Whereas in other parts of Europe the civil process of defending oneÂ’s rights to intellectual property may be cumbersome and usually very costly, in Spain it is much simpler and it could even be dealt with under criminal law.
How to define Intellectual Property?
The creation of a new name, an invention, the writing of a book or an article, a song, are the property of their creator so long as the work so created is original.
This refers to the actual product and not the idea behind it. For instance, one may want to write an article about copyright, the idea to want to write on that subject cannot be classed as intellectual property but the article itself could. As long as it is original in its form, in the literary sense, it belongs to the person that created it. There is a difference between writing about something, especially if it has been written about by many, and the actual written text used.
LetÂ’s clarify this further with another example. The idea to create a new name or definition is not intellectual property, but the actual name created is, as long as it is original and has not existed before.
The creation of such works needs protecting to stop it being exploited by others for their own financial benefit at the expense of the true author.
Trade marks and similar original identifying names or marks are usually registered and become protected under Â“Trade MarksÂ” legislation; however they are also protected under copyright law. The Berne Convention of 1886, which was finally also adopted by the USA with the Berne Convention Implementation Act of 1988, quite clearly states that the owner of intellectual property must be protected from others copying it and that Â“such protection should not need to be purchased or paid for and does not require registration or the inclusion of a copyright notice for the copyright to existÂ”.
Â“CopyrightÂ” is distinct from Â“PatentÂ” which is another form of intellectual property protection in respect of a tangible type of creation (ie: ball point pen, typewriter). Copyright has been devised to protect the intangible property such as a painting, literary works, music, songs, poems, photos, computer programs, films, maps, etc. The list is endless.
It is worth to note that the use of a copyrighted work, altered by another to disguise it, does not result in the creation of a new, distinct work and it does not prejudice the authorÂ’s right of ownership. This means that translations, adaptations, and the general transformation of an original work of a literary, artistic or scientific nature, qualifying as intellectual property, remains the property of the original author. Certainly in Spain! The exception is the reproduction and translation of political and legal material published without gain for the benefit of the public at large.
Although Spain, as part of the EU is a signatory to the Berne Convention, each state is governed by its own type of legislation and in this instance the amendment approved by Â“The Royal Legislative Decree 1/1996 of April 12, 1996Â”, (http://www.wipo.int/clea/en/text_pdf.jsp?lang=EN&id=1358 ) where among others, Art. 14 states Â“that the author is vested with the following un-renounceable and inalienable rights:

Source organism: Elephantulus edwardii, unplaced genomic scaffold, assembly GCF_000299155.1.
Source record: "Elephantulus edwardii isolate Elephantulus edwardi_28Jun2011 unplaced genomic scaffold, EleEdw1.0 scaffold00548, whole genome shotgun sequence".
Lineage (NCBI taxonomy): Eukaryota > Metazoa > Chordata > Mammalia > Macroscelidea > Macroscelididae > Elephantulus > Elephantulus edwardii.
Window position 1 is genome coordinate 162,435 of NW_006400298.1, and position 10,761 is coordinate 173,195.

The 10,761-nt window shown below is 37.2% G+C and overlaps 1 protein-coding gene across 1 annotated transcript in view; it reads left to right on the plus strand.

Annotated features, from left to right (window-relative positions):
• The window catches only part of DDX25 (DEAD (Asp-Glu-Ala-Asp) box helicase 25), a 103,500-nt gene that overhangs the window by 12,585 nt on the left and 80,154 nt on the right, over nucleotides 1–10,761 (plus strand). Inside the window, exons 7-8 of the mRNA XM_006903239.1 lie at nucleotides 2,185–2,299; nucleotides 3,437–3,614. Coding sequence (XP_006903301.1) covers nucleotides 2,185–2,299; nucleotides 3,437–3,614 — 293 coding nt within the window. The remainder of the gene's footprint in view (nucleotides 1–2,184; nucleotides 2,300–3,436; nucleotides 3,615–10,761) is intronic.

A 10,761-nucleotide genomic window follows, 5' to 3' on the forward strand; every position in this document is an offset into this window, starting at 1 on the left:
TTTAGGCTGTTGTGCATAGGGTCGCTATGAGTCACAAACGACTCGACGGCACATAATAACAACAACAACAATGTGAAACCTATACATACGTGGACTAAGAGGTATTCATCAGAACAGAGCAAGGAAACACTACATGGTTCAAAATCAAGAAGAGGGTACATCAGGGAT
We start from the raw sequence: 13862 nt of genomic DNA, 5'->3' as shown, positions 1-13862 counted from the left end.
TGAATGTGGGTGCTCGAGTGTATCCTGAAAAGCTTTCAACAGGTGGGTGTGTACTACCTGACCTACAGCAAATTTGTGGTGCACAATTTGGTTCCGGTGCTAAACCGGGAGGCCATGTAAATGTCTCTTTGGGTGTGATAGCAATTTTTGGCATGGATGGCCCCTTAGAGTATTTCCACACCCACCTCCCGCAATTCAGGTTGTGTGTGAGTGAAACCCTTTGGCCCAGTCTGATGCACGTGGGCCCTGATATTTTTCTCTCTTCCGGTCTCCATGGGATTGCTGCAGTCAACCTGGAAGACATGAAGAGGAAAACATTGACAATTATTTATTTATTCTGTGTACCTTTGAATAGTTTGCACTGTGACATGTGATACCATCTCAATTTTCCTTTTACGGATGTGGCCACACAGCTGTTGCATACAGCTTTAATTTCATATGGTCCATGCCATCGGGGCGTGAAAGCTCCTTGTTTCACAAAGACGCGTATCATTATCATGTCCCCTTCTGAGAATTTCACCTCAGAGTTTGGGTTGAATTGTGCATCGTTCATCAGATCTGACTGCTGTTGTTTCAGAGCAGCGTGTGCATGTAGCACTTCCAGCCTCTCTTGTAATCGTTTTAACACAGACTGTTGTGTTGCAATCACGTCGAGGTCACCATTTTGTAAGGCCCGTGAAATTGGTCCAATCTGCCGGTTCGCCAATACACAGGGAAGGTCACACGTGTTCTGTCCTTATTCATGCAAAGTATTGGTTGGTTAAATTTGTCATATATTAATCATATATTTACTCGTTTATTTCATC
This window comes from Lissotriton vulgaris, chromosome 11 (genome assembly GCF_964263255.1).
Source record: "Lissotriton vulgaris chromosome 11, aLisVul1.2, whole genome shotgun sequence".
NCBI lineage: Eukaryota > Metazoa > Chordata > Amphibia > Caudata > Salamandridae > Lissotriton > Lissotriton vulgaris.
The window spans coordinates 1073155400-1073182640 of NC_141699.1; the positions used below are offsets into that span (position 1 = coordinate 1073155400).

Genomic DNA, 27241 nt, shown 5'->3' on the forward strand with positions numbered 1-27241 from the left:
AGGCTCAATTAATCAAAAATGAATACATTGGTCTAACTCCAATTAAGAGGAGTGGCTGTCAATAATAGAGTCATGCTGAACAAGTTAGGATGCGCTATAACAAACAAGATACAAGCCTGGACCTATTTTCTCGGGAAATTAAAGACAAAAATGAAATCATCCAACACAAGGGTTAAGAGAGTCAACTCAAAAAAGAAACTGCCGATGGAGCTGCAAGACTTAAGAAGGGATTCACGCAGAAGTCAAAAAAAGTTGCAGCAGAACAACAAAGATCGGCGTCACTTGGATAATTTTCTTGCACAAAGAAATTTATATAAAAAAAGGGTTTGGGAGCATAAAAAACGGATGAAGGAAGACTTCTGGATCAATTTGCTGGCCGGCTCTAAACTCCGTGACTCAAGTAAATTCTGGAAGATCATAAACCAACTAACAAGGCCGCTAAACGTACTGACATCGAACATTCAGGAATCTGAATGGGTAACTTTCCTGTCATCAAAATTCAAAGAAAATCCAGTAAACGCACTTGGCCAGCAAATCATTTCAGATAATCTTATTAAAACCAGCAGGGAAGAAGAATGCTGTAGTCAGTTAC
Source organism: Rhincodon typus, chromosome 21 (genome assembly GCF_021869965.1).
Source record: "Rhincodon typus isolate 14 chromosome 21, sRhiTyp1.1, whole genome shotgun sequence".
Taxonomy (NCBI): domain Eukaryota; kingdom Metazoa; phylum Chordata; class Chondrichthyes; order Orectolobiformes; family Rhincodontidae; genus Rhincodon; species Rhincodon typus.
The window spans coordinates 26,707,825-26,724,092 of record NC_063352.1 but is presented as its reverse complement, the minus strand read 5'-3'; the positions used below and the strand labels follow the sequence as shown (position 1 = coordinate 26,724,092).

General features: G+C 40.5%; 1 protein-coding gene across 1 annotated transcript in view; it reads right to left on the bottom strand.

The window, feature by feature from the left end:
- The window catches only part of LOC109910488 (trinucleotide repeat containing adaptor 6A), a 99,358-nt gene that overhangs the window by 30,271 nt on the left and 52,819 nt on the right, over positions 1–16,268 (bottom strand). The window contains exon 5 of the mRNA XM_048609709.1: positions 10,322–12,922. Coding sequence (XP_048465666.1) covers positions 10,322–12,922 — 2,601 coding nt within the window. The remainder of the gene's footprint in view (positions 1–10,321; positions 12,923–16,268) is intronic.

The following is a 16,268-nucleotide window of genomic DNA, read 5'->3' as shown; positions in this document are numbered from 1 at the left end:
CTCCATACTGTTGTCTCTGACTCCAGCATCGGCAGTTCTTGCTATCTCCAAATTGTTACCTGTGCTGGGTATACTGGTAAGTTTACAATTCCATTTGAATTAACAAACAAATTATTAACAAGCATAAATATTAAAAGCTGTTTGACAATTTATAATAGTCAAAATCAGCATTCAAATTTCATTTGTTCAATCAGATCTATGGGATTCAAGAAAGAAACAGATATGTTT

1. The right to decide whether his work is to be disclosed, and if so in what form.
2. The right to determine whether such disclosure should be effected in his name, under a pseudonym or sign or anonymously.
3. The right to demand recognition of his authorship of the work.
4. The right to demand respect for the integrity of the work and to object to any distortion, modification or alteration of it or any act in relation to it that is liable to prejudice his legitimate interests or threaten his reputation.
5. The right to alter the work subject to respecting the rights acquired by third parties and the protection requirements of goods of cultural interest.
6. The right to withdraw the work from circulation due to changed intellectual or moral convictions, after indemnification of the holders of exploitation rights for damages and prejudice. If the author later decides to resume exploitation of his work, he shall give preference, when offering the corresponding rights, to the previous holder thereof, and shall offer terms reasonably similar to the original terms.
7. The right of access to the sole or a rare copy of the work, when it is in another personÂ’s possession, in order to exercise the right of disclosure or any other applicable right. This right shall not allow the author to demand the moving of the work, and access to it shall be had in the place and manner that cause the least convenience to the possessor, who shall be indemnified where appropriate for any damages and prejudice caused him.Â”
The rights of Copyright are granted to the author for the duration of his life plus 70 years after his death, during which period the rights are passed on to the estate.
The recourse against infringement of intellectual property rights in Spain by a prejudiced person can be through civil action via the Courts or in some instances criminal action.
Compensation for damages may take the form of compensation in respect of loss of sales and the granting of injunctions to stop the manufacturing and distribution of the offending material and even its confiscation as well as that of the tools needed for its production.
In the case of criminal action penalties may include fines and even imprisonment for a period ranging from 6 months to 2 years.
NB: This is just for general guidance. If you require further information on this matter please contact your lawyer.